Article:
Language Learning for Busy People part 2

In the middle of applying for graduate school on top of my normal workload, I got a message from an Iraqi man who was willing to help me with my Arabic.

I didn’t have time.

I’ve also waited for a few years to find someone to help me with Arabic.

So, I said yes.

We’re doing something I’d never thought of-sending voice messages back and forth on Facebook Messenger. So, he sends me a minute or so in English, I send it back, saying what he said in a more natural way.

I don’t have enough Arabic to understand that yet (I tried!), so I sent him a photo of a page in a picture book, and then recorded myself trying to talk about it. He responded saying what I’d said in much better Arabic, and adding some more. I could understand, because I was looking at the picture he was talking about.

This has been great for my Arabic, and fits into my schedule. If I have a few minutes, I do a little Arabic.

And, I’m slowly making a new friend!

Is it the perfect situation? Nope! But, progress, not perfection, right?

What creative ways have you used technology to build relationships in your new language?

Language Learning for Busy People

Ideally, we would all have several hours a week to spend with a host person in their country. That’s perfect, right?

But, I run into too many people who say that if they can’t learn language in the perfect situation, they can’t learn at all.

Thankfully, that’s a bunch of hooey.

I’m fluent in Spanish. I got that way never ever having been in a Spanish speaking country. (I have now, and it helps my Spanish, but I got there without the perfect situation.)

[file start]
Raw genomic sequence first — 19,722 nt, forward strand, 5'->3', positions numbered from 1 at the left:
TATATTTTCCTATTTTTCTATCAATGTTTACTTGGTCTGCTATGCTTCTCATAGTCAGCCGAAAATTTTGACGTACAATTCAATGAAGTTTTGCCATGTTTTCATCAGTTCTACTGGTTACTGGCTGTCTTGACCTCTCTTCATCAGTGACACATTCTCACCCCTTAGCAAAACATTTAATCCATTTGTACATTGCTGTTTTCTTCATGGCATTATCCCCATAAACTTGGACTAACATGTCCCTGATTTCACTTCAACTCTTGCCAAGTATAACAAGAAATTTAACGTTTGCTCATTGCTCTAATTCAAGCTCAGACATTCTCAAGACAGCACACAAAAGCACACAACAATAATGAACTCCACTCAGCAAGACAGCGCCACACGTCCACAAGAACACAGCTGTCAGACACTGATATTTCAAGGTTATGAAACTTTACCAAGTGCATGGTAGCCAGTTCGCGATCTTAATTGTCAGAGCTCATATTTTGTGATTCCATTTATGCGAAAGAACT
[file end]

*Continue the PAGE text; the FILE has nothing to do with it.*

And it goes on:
To the people that say that they can’t learn unless they’re there in a country doing it full time and perfectly, I say…

Progress, not perfection.

Next week you’ll hear how I’m making progress imperfectly in Iraqi Arabic.

My Absolute Favorite Resource for Language Learning

This is hands down the thing that has helped me most in learning a new language.

Drum roll, please…

Yep, a website. But what a website! It doesn’t magically generate flash cards or drill me in grammar, oh no.

It connects me with people. As they say right at the top of their site: “Become fluent in any language while making friends with native speakers.”

That’s priceless.

Check them out!

Don’t say “teach!”

The most important thing when you’re looking for a language parent to help you speak their language is for you to change your language.

What do I mean?

Take words like

teach, study, teacher, learn, class, tutor

completely out of what you say to someone you’re talking to.

Use words like

friend, help, play games, speak, understand



When you say “teach” people immediately think “teacher.” That’s a title that’s earned in a lot of societies, and it’s likely the person you’re talking to won’t have it. It’s also likely better if they don’t. Read why here.

How have you found friends to help you with their language?

The fastest and easiest way to sound more like a native speaker!

When we’re learning a new language, we all have to pause and think in the middle of sentences, right?

So, what do you say while you’re pausing? “Ummmmm,” perhaps?

Is that what host people are saying?


Listen and observe and see what they say when they’re pausing. In some places in Spanish it’s “este,” where I lived in France it was “euh.”

Once you’ve noticed what host people say, say that! It’s amazing how much more native-like you’ll sound, immediately!

So, how do people fill in pauses in your new language?

How I grew to love 3 hour church services!

This is easy.

Get permission from the leaders, then make a quick recording of the music in the service every week.

Go home, get a friend to help you understand the words as much as possible, at least the gist of the song.

Listen to and sing along with the recording.

Repeat as you hear new songs.

This made all the difference in the world to how I experienced church in Benin!

Oh, and bring a frozen water bottle in a towel to rest your wrists on during the sermon to keep yourself cool.

How have you learned to enjoy church services in your host culture?